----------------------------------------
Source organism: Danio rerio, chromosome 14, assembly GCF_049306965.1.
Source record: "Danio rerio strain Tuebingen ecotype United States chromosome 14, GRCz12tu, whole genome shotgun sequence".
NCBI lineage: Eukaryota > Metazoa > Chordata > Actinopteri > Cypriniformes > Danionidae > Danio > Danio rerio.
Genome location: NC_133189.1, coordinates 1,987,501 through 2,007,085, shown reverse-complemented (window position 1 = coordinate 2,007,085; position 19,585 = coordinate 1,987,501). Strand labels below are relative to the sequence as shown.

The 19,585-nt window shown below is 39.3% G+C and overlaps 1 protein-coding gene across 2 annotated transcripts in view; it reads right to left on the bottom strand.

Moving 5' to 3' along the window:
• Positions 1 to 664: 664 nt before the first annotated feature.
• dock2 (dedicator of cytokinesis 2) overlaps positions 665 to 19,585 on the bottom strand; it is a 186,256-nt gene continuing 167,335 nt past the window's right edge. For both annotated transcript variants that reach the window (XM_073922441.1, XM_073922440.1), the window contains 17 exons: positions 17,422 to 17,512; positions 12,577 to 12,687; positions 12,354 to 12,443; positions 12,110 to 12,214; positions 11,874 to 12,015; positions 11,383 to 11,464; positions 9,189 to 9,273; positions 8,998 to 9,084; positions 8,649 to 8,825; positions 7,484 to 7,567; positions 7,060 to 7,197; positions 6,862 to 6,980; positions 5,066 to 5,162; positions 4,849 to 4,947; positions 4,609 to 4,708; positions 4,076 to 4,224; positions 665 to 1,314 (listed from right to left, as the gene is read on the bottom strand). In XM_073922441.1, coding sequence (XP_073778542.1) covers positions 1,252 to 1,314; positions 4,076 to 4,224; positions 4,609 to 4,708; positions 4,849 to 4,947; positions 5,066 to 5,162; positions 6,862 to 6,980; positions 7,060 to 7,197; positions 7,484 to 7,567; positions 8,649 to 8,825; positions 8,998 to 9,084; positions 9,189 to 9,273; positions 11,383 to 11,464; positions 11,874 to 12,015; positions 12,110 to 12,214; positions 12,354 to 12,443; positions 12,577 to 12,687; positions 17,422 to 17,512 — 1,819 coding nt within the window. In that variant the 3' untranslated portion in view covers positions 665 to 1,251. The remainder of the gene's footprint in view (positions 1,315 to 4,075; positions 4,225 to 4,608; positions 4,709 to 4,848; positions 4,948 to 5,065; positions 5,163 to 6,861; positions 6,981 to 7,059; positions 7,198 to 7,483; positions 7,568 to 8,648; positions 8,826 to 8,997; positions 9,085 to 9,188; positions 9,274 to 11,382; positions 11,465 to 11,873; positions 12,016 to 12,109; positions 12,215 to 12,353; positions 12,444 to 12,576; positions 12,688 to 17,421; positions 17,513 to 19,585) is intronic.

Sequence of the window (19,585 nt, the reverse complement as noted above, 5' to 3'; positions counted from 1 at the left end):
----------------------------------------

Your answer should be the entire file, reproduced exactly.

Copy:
Source organism: Danio rerio, chromosome 14, assembly GCF_049306965.1.
Source record: "Danio rerio strain Tuebingen ecotype United States chromosome 14, GRCz12tu, whole genome shotgun sequence".
NCBI lineage: Eukaryota > Metazoa > Chordata > Actinopteri > Cypriniformes > Danionidae > Danio > Danio rerio.
Genome location: NC_133189.1, coordinates 1,987,501 through 2,007,085, shown reverse-complemented (window position 1 = coordinate 2,007,085; position 19,585 = coordinate 1,987,501). Strand labels below are relative to the sequence as shown.

The 19,585-nt window shown below is 39.3% G+C and overlaps 1 protein-coding gene across 2 annotated transcripts in view; it reads right to left on the bottom strand.

Moving 5' to 3' along the window:
• Positions 1 to 664: 664 nt before the first annotated feature.
• dock2 (dedicator of cytokinesis 2) overlaps positions 665 to 19,585 on the bottom strand; it is a 186,256-nt gene continuing 167,335 nt past the window's right edge. For both annotated transcript variants that reach the window (XM_073922441.1, XM_073922440.1), the window contains 17 exons: positions 17,422 to 17,512; positions 12,577 to 12,687; positions 12,354 to 12,443; positions 12,110 to 12,214; positions 11,874 to 12,015; positions 11,383 to 11,464; positions 9,189 to 9,273; positions 8,998 to 9,084; positions 8,649 to 8,825; positions 7,484 to 7,567; positions 7,060 to 7,197; positions 6,862 to 6,980; positions 5,066 to 5,162; positions 4,849 to 4,947; positions 4,609 to 4,708; positions 4,076 to 4,224; positions 665 to 1,314 (listed from right to left, as the gene is read on the bottom strand). In XM_073922441.1, coding sequence (XP_073778542.1) covers positions 1,252 to 1,314; positions 4,076 to 4,224; positions 4,609 to 4,708; positions 4,849 to 4,947; positions 5,066 to 5,162; positions 6,862 to 6,980; positions 7,060 to 7,197; positions 7,484 to 7,567; positions 8,649 to 8,825; positions 8,998 to 9,084; positions 9,189 to 9,273; positions 11,383 to 11,464; positions 11,874 to 12,015; positions 12,110 to 12,214; positions 12,354 to 12,443; positions 12,577 to 12,687; positions 17,422 to 17,512 — 1,819 coding nt within the window. In that variant the 3' untranslated portion in view covers positions 665 to 1,251. The remainder of the gene's footprint in view (positions 1,315 to 4,075; positions 4,225 to 4,608; positions 4,709 to 4,848; positions 4,948 to 5,065; positions 5,163 to 6,861; positions 6,981 to 7,059; positions 7,198 to 7,483; positions 7,568 to 8,648; positions 8,826 to 8,997; positions 9,085 to 9,188; positions 9,274 to 11,382; positions 11,465 to 11,873; positions 12,016 to 12,109; positions 12,215 to 12,353; positions 12,444 to 12,576; positions 12,688 to 17,421; positions 17,513 to 19,585) is intronic.

Sequence of the window (19,585 nt, the reverse complement as noted above, 5' to 3'; positions counted from 1 at the left end):